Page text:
Ottawa's police chief on systemic racism, mental health crisis calls and the need for change

Ottawa's chief of police says he's optimistic that his organization can address systemic racism and find better ways of responding to mental health calls — even as trust in police, especially within the city's Black community, has eroded.  

Chief Peter Sloly addresses criticisms in the wake of not-guilty decision in death of Abdirahman Abdi

Ottawa Police Chief Peter Sloly takes part in a panel in November, 2019. Sloly is looking to reform Ottawa police when it comes to how officers respond to people in mental health crisis, like Abdirahman Abdi, who died following an arrest in 2016. (Fred Chartrand/The Canadian Press)

Ottawa's chief of police says he's optimistic that his organization can address systemic racism and find better ways of responding to mental health calls, even as trust in police, especially within the city's Black community, has eroded. 

Earlier this month, a judge found Ottawa police Const. Daniel Montsion not guilty in the 2016 death of Abdirahman Abdi, a decision that "devastated" his surviving family, their lawyers said.

Chief Peter Sloly spoke with Ottawa Morning host Robyn Bresnahan about how the service is working to repair its image and address long-standing issues.

Here's their conversation. It has been edited for length and clarity.

What do you think it means for a city when trust and confidence in the police has been eroded?

I think that's a factor across the country, certainly here. Trust and confidence in almost every institution, including trust and confidence in the media [has eroded]. That's been a factor that's been at play in Western society for well over two decades for a whole variety of reasons. Coming back to the issue of policing trust and confidence, [it] is absolutely critical to the mission of policing, and therefore it must be mission critical for us to build back whatever confidence [is lost].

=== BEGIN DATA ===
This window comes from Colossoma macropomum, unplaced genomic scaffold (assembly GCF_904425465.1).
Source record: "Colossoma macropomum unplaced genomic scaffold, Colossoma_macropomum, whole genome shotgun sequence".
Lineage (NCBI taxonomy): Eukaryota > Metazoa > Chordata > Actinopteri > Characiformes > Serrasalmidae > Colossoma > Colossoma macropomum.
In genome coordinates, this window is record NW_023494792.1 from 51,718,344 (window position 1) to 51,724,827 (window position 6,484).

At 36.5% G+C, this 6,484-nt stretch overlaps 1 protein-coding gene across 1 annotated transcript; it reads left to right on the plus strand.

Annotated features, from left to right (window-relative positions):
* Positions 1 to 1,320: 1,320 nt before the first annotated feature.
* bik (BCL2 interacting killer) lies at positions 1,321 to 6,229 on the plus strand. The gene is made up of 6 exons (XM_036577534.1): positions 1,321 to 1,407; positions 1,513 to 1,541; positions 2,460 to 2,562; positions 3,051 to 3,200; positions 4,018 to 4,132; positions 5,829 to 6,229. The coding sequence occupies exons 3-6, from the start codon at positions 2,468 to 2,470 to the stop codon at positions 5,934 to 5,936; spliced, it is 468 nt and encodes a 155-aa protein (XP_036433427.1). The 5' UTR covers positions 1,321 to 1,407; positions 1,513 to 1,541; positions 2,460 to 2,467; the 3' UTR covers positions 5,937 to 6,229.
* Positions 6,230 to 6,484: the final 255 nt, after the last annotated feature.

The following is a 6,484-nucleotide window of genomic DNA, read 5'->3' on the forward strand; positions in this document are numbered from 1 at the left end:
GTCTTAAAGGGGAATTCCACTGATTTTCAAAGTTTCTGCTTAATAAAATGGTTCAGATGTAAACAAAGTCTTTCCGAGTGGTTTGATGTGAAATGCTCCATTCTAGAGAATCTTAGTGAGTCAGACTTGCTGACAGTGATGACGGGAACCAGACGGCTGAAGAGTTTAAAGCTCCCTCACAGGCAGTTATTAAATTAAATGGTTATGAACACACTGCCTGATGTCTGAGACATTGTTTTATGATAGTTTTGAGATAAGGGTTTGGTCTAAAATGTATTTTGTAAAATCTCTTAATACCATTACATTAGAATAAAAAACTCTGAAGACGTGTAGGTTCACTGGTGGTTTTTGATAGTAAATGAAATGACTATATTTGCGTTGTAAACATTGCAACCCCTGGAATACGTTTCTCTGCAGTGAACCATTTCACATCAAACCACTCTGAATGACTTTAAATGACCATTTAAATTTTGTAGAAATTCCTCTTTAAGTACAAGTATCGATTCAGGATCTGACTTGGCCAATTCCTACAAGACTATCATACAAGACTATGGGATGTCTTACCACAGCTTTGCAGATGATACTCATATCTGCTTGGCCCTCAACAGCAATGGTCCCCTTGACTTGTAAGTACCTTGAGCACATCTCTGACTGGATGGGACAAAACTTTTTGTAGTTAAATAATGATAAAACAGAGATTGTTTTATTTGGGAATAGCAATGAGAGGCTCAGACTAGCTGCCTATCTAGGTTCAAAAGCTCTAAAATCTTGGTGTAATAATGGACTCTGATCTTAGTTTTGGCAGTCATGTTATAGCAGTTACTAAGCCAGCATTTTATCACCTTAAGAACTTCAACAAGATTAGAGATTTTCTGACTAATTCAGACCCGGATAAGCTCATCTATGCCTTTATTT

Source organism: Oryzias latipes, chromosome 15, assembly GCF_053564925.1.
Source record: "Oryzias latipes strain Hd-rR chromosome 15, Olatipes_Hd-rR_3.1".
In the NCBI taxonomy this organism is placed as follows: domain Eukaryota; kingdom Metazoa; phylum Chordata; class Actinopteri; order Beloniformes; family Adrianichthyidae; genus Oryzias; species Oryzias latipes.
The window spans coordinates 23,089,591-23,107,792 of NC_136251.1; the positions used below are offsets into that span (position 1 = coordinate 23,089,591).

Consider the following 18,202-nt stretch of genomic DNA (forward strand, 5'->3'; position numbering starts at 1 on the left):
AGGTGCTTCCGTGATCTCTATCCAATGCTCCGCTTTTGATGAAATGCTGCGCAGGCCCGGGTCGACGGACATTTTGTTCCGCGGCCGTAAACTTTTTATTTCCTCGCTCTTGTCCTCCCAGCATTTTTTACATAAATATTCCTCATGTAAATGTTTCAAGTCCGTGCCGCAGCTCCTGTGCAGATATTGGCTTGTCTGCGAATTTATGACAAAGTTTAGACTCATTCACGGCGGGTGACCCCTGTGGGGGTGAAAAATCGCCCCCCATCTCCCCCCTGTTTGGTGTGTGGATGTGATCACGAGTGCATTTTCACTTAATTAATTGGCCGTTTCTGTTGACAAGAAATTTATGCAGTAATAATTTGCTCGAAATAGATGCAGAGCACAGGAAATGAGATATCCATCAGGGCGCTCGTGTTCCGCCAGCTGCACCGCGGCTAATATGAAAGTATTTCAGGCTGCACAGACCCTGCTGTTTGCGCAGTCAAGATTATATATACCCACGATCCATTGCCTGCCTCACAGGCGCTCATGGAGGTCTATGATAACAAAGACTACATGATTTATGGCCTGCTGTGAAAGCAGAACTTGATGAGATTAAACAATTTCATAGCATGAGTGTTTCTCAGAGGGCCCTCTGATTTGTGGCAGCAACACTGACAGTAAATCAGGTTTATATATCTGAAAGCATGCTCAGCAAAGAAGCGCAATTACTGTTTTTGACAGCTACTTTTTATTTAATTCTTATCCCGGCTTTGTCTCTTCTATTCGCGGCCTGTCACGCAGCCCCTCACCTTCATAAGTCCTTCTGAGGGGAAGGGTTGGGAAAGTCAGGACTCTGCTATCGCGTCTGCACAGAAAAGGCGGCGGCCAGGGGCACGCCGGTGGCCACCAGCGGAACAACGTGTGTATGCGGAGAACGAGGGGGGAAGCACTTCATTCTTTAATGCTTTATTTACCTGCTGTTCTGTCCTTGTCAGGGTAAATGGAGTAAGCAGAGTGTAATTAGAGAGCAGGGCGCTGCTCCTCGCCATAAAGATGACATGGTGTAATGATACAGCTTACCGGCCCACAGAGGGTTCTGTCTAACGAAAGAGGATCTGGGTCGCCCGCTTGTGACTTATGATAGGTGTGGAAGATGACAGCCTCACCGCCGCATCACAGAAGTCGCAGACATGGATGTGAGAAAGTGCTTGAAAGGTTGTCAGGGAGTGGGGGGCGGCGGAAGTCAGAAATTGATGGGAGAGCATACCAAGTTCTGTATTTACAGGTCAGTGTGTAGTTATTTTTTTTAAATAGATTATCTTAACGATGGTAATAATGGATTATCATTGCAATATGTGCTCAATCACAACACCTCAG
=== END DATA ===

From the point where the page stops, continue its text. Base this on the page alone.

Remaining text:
You have said that the death of Abdirahman Abdi weighed heavily on his family, the local Somali community and the city as a whole. You have also said that it has deeply affected all members of the Ottawa Police Service. Why did you want to emphasize that point?

Because we're part of the community. The vast majority of our members live, work, play, raise their children, go to school in this city. Coworkers, friends, colleagues, neighbours were directly impacted and continue to be impacted.

So it has a deep impact on the service, as it does on every member of this community in the nation's capital.

A person holds a sign calling for the defunding of the police during a rally after an Ottawa Police constable was found not guilty of manslaughter, aggravated assault and assault with a weapon in connection with the 2016 death of Abdirahman Abdi, a 37-year old Black man, in Ottawa, on Tuesday, Oct. 20, 2020. (Justin Tang/The Canadian Press)

What would you say to people who don't believe that? That the police would just be relieved that one of their colleagues got off?

I would say it's an unfortunate frame of reference. There will be mistakes, there will be very tragic moments like we saw four years ago, but [police are leaning] toward progress and toward demonstrating value for the investment that taxpayers make, and demonstrating that we are part of the community, not apart from the community.